The Theory of Everything tells a story of a brilliant astrophysicist who defies all odds—even science.
Eddie Redmayne plays the character of Stephen Hawking, an awkward, yet clever man who proves that the impossible is more than possible. Continuing to live today, he inspires, without being able to speak one word, he lives, despite the little time doctors told him he would have left and he still fights through motor neuron disease with his all.
Redmayne’s performance is a work of art. He manages to perfect the role of a man physically deteriorating, losing his ability to walk, speak and do the simplest things like taking off a sweater. However, with the brutal effects of Lou Gehrig’s disease, what I found so mind blowing is the undefeatable passion for science that he held, as well as his courage to discover the unknown.
Hawking’s story manages to create beauty from a tragedy, which ultimately left the audience sobbing at moments, other times with jaws dropped. Absorbed in every moment of the movie, I found myself at the very edge of my seat. This witty, but sad romance creates an entirely new perspective that so many of us lack—being positive when a situation leaves you with nothing. Embracing flaws and still managing to become a legend is something that Hawking shows us through his life.
All while his disease, Jane Wilde, Hawking’s first wife, played by actress Felicity Jones stands by his side. Their Cliché-nerdy, love at first sight romance soon forms into a deep love that displays love through actions, rather than just words. The moment Jane learns of his disease, she chooses to continue her life with him. For years, she patiently and tirelessly stands by his side, feeding him, wheeling him and cleaning after him—yet loving every part of him.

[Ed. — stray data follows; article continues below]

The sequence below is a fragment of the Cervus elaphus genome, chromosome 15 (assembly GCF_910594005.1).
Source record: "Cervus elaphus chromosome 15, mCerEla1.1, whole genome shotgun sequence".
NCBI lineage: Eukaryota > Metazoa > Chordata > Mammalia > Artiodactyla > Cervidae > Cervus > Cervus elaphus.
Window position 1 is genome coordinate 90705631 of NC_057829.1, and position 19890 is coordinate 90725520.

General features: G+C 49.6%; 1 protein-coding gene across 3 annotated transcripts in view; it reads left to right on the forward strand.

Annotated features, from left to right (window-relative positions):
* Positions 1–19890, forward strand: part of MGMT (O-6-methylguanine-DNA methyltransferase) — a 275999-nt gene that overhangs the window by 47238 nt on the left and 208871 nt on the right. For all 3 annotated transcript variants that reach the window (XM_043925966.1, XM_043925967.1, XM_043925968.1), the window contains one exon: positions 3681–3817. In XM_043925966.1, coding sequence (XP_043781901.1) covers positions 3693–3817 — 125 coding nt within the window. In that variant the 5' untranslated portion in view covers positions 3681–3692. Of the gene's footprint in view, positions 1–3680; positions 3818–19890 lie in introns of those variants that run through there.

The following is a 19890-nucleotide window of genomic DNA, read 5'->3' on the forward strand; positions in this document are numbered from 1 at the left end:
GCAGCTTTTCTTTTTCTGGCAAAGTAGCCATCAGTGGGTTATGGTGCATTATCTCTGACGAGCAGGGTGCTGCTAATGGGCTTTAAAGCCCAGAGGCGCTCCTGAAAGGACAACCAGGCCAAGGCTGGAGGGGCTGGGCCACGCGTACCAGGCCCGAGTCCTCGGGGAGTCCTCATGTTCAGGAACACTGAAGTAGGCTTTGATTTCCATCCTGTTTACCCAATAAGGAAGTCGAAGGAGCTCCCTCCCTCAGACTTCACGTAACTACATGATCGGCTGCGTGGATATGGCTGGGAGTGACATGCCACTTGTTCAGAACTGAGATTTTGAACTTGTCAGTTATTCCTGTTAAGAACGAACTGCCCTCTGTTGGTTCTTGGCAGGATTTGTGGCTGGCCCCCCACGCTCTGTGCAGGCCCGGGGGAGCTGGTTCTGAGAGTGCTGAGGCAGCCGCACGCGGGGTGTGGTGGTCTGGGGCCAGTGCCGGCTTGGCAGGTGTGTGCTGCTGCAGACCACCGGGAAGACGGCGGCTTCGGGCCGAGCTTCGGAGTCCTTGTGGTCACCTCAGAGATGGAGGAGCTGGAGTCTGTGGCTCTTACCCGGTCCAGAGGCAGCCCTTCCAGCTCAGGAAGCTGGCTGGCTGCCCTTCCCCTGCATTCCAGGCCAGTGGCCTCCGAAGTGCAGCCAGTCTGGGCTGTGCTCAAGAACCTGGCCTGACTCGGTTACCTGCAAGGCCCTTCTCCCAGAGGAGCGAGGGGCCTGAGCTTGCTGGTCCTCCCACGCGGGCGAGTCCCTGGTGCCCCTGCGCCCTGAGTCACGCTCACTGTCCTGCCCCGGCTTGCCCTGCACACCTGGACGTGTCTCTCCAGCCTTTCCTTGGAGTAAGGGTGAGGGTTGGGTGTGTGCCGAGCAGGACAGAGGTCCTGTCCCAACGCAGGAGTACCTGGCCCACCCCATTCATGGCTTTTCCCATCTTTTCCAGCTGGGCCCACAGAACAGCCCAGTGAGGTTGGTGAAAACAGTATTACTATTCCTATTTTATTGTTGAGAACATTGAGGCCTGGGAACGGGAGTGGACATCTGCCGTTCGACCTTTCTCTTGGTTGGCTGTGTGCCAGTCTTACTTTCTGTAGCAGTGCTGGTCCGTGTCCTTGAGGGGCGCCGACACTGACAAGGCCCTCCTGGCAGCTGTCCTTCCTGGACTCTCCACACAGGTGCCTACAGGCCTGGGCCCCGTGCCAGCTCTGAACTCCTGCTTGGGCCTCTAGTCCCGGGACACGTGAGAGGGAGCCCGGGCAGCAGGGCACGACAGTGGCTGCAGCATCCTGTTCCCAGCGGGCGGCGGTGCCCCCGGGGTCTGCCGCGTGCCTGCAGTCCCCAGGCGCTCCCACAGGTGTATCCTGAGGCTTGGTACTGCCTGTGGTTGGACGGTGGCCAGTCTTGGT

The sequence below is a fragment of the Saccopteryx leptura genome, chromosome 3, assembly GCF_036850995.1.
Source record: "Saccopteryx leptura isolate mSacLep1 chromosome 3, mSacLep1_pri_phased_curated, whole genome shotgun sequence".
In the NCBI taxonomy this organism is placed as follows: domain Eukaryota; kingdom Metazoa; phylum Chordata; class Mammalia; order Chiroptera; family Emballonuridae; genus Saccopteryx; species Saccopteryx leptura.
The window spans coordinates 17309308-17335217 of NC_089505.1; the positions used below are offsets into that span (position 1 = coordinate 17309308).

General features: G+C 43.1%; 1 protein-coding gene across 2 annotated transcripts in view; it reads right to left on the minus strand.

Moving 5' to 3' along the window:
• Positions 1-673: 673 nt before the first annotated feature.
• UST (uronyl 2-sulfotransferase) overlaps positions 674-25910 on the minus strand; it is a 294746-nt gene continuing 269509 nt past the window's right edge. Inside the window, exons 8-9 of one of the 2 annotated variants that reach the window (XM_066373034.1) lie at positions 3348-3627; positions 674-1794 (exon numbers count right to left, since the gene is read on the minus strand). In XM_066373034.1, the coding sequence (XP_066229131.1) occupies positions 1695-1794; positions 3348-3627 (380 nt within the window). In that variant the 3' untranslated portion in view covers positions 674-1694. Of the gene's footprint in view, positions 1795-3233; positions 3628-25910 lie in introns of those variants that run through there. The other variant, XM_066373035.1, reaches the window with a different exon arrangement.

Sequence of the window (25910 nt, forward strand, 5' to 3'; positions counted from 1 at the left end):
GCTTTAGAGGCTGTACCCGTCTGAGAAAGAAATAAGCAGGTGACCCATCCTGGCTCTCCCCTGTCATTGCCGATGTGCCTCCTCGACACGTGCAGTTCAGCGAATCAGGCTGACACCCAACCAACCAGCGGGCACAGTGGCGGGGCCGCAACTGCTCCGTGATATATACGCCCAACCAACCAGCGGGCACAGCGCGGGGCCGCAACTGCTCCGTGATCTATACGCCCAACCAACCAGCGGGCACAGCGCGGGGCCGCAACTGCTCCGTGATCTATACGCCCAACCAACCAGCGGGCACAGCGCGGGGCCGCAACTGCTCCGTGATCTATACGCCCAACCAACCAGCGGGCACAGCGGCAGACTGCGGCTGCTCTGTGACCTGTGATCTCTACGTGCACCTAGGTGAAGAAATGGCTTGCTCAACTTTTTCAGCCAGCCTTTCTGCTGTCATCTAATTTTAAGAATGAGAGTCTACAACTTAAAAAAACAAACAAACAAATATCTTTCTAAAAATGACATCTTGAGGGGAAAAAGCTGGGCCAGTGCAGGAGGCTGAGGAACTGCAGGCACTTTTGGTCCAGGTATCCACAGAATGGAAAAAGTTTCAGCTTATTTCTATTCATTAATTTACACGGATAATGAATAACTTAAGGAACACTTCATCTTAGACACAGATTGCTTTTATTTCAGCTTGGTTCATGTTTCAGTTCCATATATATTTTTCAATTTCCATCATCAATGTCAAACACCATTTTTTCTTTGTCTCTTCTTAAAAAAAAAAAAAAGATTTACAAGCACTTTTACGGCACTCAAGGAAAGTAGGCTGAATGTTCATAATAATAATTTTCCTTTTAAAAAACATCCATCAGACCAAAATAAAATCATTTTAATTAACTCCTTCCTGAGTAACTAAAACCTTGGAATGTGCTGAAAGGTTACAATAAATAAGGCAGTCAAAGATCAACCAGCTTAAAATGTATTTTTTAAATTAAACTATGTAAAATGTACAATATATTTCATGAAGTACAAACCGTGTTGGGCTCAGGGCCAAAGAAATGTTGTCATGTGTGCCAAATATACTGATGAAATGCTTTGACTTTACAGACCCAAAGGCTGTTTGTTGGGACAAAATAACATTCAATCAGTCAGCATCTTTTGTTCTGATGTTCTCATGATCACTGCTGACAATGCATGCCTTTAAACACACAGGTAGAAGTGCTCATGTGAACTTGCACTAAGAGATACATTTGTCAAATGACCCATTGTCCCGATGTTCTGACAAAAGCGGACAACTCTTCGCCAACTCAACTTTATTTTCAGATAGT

Movies often romanticize this idea of love being passionate kisses in the rain and perfect princess weddings. In actuality, love is standing by another person, through all tragedy.
However, Director of the movie David Marsh took an incredible story and created something a bit bland that desired the originality this movie needed. Well told and potentially Oscar award winning, nonetheless, this film had me tearing up at moments. As great as the plot was, the movie was in need of a better director worthy of the performances these actors gave. He glides over the important parts of Hawking’s life as if they are small details added and not needed for elaboration. The Theory of Everything lacks a certain intensity and complexity of emotion that was needed to tell Hawking’s miracle of a life.
This lack of detail is displayed when Jane takes interest in a new lover—Jonathan Hellyer Jones, played by Charlie Cox, and Stephen goes for Elaine Mason, played by Maxine Peake. Marsh manages to move past these scenes so quickly that I was left utterly confused and slightly irritated. It’s as if his attempt to veer from a perfect image of this love-at-first-sight couple is avoided at all costs, rather than telling a more accurate depiction.
No director can illustrate the complex character role of Stephen Hawking and the way he inspired others— as hard as they may try. At least Director David Marsh gave it a good shot.
Stephen Hawking’s story in ‘The Theory of Everything’ sheds tears, pulls at heartstrings and inspires.
Full article via The South End: http://www.thesouthend.wayne.edu/arts_and_entertainment/article_7571ce8e-78ee-11e4-83c9-3711d6e2a3e2.html